Creation care is an apolitical topic and one that seeks first to honour God, care for humanity and work to care for the planet that has been entrusted to us. Environmentalism, in my view, all too often puts care for the planet above care for humanity and well before any acknowledgment of God as the master designer and creator who is worthy of honour and respect.

The Salvationist’s theology of creation care is like a three-legged stool, focusing on our relationship with God, with each other and to the earth. Damage, breakdown, brokenness and loss to any one of the three legs must be repaired so that the stool can function for the purpose it was created.

1. Our relationship with God.

The first leg of the stool is our relationship with and to God. Being in the right relationship with God, who brings order to chaos and is the master designer and creator of the earth, should evoke a sense of awe and wonder in the Christian and non-Christian alike. Our job is to protect and preserve the beauty of creation in such a way that it inspires a sense of awe, wonder, praise and desire to know the creator.

2. Our relationship with each other and our shared humanity.

Pope Francis has said, “Take care of creation. But above all, take care of people in need.” The next leg of the stool is our shared humanity and our relationship to each other. This quote from Pope Francis gets right to the heart of the mission every Christian is called to fulfil for the sake of God’s kingdom here on earth.

Care for creation is care for the other. As a people commissioned by Jesus to go and bear witness to the good news of the gospel, it is imperative that we understand the implications of our choices or lack of action in terms of creation care on our witness to those most affected by our choices: the “other.”

The experience of shared humanity is the marker of kingdom living, but it must be experienced beyond the boundaries of our own “Jerusalem.”

I have often used camp as an example of “Jerusalem” for people. Camp is the place where they are known, loved and valued. A place of belonging, a place of safety and sanctuary, where God can be found in the beauty of creation. It is so important for camp to exist in this way, but if the experience of seeking shared humanity is siloed there at camp, it is left incomplete and lacking.

The challenge is to determine how creation care informs the gospel elsewhere. More broadly, how does the carbon footprint of The Salvation Army as a worldwide organization impact the lives of those we seek to serve, and what are we doing to mitigate those impacts even as we bring a cup of cold water in Jesus’ name to the outermost parts of the world?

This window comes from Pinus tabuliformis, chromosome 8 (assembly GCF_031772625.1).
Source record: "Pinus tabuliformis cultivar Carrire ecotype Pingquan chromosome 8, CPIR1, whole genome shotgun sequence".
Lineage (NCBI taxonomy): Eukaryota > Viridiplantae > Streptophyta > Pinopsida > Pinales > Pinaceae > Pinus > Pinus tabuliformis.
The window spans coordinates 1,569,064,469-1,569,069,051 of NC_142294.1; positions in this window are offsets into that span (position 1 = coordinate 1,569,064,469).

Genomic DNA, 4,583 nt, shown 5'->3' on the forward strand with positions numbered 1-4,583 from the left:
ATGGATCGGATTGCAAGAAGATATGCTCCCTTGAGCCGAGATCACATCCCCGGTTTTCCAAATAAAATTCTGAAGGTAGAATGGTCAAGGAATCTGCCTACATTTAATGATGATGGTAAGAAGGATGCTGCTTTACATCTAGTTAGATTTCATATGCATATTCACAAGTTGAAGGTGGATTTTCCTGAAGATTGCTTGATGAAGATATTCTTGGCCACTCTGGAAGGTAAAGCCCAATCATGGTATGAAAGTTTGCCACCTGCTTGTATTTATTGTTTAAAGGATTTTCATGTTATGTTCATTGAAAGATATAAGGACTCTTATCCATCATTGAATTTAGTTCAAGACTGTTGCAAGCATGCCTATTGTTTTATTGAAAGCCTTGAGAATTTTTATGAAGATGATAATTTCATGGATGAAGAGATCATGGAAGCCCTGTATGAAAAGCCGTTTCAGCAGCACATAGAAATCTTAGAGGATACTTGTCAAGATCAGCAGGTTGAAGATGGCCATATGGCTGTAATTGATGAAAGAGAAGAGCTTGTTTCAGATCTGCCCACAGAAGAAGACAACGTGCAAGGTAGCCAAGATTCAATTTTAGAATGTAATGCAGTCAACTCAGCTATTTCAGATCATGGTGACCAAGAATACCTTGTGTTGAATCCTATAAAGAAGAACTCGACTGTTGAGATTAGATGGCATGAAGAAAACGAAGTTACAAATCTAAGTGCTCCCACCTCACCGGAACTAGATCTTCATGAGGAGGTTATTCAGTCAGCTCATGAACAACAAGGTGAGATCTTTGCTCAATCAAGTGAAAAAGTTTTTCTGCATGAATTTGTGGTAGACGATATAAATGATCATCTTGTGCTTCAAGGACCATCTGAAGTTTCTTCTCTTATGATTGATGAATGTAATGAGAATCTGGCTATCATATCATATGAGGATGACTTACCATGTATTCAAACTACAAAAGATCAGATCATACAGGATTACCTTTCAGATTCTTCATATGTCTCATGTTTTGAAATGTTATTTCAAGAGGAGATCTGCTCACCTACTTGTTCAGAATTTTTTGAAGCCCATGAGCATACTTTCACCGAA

3. Our relationship to the earth.

The third leg of the stool is represented by our relationship with the earth and to the earth. In 2015, the National Association of Evangelicals in the United States, acting in solidarity with the Lausanne Cape Town Commitment, issued the following call to action: “We encourage Christians worldwide to:

  1. Adopt lifestyles that renounce habits of consumption that are destructive or polluting;
  2. Exert legitimate means to persuade governments to put moral imperatives above political expediency on issues of environmental destruction and potential climate change;
  3. Recognize and encourage the missional calling both of (i) Christians who engage in the proper use of the earth’s resources for human need and welfare through agriculture, industry and medicine, and (ii) Christians who engage in the protection and restoration of the earth’s habitats and species through conservation and advocacy. Both share the same goal for both serve the same creator, provider and redeemer.”

 Creation Care and Salvation Army History

The Salvation Army, from its inception, has been about meeting human needs wherever the need is found and bringing the message of the gospel as a light into the darkness.

The founders of The Salvation Army, William and Catherine Booth, possessed a strong social consciousness and felt God’s call to the marginalized, disenfranchised, poor and disaffected of London, England. These conditions are shockingly similar to the conditions that the majority of the world’s population lives in today.

In William Booth’s book In Darkest England, and the Way Out, published in 1890, he explores the idea of creation care. Booth writes: “I hope before long to do something much better than write a book, namely, to establish an organization to utilize the waste, and then if I describe what is being done, it will be much better than by now explaining what I propose to do.”

During the Booths’ lifetimes, there were many projects that began to “utilize the waste” mentioned above and live more sustainably. These projects would reuse, recycle and upcycle the waste, castoffs and excess from life in the city, oftentimes providing jobs, food and resources to those in need.

Today, the Army ministers in more than 130 countries and much of what William Booth laid out is still in practice. Around the world, there are farms, schools, hospitals, resource development programs and many other capacity-building programs facilitated by Salvationists whose hearts are moved by a deepening commitment to eco-justice and creation care.

The action we take or do not take as Salvationists for the sake of creation care will have a profound impact on the lives of others whom God loves deeply.

Ed Covert is the executive director of The Salvation Army’s Redwood Glen Camp in Scotts Valley, California. He shared his thoughts on spirituality and caring for the environment as part of the U.S.A. Western Territory’s holiness retreat in February 2022.

Reprinted from Caring magazine.

Illustration: Biblebox/

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